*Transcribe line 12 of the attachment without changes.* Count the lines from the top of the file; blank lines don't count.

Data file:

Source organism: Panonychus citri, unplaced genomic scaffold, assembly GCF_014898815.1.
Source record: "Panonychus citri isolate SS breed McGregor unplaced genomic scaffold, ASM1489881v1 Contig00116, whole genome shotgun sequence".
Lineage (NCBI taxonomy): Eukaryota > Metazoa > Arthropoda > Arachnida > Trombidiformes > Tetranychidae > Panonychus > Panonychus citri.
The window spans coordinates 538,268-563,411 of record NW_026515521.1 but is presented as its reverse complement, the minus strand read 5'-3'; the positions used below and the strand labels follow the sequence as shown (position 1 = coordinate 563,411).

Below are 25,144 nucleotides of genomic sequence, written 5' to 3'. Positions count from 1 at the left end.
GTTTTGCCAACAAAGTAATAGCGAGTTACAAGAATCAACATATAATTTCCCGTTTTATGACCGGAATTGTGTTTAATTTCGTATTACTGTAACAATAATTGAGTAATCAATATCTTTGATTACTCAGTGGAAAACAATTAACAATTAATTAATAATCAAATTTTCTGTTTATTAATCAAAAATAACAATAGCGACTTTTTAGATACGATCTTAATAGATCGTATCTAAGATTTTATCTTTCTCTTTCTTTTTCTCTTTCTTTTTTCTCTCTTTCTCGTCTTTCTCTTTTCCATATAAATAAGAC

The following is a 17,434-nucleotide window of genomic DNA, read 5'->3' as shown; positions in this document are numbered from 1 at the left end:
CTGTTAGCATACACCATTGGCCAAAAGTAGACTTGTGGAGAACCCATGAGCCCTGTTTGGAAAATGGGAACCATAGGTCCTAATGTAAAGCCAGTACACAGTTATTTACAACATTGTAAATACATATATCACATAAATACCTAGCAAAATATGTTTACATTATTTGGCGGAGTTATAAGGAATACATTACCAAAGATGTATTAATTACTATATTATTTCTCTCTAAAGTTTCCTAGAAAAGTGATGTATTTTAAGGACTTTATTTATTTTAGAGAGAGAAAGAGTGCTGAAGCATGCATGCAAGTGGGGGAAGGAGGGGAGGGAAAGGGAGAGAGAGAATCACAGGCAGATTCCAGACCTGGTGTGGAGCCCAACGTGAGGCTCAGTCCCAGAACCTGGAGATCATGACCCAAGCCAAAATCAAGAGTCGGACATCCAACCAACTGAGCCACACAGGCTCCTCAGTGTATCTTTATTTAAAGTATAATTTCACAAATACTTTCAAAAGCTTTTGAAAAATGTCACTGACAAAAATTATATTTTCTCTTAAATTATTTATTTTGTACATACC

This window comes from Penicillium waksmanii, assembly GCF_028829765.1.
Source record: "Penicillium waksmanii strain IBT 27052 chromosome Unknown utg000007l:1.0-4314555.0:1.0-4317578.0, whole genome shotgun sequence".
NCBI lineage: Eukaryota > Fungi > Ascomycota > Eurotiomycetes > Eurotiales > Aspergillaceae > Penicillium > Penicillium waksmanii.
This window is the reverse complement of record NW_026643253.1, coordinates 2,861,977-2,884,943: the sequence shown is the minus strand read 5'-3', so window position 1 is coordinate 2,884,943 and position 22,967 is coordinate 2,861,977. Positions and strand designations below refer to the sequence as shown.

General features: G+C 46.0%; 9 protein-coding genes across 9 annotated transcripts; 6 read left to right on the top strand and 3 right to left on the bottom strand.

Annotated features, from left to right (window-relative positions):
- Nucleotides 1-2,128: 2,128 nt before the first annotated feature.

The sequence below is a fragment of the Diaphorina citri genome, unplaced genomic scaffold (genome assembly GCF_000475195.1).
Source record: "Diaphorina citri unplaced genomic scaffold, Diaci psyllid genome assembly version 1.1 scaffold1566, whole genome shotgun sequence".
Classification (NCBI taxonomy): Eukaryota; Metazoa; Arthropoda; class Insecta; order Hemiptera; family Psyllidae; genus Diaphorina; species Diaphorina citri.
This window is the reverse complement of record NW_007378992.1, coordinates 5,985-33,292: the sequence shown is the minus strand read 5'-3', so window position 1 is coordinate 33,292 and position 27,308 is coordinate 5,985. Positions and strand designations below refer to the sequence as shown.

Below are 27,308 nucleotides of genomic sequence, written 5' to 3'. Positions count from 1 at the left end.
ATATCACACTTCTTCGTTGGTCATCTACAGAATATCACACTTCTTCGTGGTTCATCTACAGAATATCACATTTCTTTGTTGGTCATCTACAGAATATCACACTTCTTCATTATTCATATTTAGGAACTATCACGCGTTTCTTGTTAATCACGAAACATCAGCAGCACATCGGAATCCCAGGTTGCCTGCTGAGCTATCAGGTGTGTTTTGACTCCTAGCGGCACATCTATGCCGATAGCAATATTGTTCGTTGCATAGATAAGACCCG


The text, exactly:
This window is the reverse complement of record NW_026643253.1, coordinates 2,861,977-2,884,943: the sequence shown is the minus strand read 5'-3', so window position 1 is coordinate 2,884,943 and position 22,967 is coordinate 2,861,977. Positions and strand designations below refer to the sequence as shown.